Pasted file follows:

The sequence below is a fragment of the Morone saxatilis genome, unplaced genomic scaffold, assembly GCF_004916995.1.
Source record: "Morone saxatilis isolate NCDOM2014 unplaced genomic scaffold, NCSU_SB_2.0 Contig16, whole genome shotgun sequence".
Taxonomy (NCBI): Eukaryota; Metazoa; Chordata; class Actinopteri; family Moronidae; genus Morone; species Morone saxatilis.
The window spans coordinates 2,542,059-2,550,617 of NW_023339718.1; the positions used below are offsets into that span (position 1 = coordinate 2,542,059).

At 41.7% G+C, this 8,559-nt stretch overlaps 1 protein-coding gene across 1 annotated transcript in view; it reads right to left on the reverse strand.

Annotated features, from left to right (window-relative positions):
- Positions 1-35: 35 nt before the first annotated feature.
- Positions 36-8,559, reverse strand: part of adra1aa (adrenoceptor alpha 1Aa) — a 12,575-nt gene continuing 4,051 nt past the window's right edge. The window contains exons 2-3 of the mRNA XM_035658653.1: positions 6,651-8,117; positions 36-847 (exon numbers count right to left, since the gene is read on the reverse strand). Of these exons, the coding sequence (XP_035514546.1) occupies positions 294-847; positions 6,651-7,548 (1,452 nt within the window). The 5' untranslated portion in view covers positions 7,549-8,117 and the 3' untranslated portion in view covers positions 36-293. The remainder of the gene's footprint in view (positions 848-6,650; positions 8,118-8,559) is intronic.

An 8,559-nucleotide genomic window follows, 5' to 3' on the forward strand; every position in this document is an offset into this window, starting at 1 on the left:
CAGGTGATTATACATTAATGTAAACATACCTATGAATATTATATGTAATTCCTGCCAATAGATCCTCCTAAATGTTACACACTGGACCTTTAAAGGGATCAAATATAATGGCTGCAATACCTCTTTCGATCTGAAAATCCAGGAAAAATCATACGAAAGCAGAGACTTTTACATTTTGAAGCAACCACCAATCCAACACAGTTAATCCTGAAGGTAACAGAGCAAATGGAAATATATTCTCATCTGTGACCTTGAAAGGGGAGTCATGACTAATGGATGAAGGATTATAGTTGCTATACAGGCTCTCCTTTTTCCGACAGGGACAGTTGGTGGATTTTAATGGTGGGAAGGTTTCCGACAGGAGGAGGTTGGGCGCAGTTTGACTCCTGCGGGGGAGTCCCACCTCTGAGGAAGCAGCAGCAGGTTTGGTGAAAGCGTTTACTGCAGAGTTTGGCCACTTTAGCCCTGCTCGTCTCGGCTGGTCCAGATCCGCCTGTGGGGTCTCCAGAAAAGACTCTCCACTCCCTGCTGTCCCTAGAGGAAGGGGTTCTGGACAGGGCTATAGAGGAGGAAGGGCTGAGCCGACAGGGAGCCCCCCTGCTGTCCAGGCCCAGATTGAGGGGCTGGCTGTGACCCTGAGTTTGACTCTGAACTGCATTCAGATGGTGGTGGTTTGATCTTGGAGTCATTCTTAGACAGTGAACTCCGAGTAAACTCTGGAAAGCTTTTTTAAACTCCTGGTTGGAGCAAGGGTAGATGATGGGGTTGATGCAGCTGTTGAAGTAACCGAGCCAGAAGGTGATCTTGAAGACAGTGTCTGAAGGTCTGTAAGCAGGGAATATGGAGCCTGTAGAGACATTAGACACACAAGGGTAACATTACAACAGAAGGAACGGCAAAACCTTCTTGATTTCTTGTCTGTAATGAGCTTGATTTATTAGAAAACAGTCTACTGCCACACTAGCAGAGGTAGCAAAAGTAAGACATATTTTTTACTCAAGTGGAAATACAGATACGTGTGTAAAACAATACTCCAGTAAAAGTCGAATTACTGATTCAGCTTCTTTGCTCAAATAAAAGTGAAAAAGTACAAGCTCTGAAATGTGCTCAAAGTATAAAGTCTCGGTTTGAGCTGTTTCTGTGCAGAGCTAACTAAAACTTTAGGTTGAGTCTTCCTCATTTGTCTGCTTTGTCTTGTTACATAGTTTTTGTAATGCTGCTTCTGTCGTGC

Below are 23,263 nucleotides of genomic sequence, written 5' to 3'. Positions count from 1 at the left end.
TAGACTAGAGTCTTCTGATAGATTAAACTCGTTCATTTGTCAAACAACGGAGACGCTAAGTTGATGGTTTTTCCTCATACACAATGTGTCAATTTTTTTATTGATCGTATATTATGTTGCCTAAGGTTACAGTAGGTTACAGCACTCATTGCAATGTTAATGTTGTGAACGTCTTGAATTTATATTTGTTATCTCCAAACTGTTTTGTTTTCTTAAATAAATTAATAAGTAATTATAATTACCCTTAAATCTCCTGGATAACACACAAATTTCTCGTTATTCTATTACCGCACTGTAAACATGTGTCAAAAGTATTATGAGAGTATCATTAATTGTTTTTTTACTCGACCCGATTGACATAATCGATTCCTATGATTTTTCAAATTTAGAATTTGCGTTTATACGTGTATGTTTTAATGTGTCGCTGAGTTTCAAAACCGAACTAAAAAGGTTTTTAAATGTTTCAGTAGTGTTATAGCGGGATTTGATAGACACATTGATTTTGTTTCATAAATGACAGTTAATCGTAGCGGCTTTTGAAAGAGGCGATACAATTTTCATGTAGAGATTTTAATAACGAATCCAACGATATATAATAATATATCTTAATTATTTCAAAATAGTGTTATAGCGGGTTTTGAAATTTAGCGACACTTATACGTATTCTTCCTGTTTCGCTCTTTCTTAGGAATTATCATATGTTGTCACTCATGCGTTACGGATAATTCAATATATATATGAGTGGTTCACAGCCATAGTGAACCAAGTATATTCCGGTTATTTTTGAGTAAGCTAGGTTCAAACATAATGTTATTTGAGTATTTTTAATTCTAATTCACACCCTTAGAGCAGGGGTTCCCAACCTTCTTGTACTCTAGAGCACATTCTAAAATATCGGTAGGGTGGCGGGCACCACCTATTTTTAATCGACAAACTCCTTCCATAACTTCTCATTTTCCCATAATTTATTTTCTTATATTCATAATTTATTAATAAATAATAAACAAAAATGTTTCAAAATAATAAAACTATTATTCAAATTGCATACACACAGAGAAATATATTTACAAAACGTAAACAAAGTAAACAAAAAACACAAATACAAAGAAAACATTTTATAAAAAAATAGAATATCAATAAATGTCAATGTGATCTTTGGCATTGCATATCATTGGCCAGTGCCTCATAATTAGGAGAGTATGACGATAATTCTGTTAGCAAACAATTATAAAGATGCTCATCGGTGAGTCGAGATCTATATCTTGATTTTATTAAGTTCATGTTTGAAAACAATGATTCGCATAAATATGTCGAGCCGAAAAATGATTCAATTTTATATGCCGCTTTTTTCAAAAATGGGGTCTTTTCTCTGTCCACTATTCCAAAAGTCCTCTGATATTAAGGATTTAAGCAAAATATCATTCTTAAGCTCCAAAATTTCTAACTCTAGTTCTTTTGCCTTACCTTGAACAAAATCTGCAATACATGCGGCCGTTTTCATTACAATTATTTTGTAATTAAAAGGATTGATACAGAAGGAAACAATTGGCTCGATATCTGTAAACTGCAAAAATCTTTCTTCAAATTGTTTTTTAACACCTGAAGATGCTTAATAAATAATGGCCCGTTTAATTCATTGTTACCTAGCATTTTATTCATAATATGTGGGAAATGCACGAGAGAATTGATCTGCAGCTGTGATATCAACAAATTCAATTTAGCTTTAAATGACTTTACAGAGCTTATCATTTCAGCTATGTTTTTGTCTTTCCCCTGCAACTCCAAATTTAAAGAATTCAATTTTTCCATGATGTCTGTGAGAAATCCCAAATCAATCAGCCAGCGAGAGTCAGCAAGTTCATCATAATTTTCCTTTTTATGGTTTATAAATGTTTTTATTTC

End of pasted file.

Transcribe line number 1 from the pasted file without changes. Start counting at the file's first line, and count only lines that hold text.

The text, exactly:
The sequence below is a fragment of the Morone saxatilis genome, unplaced genomic scaffold, assembly GCF_004916995.1.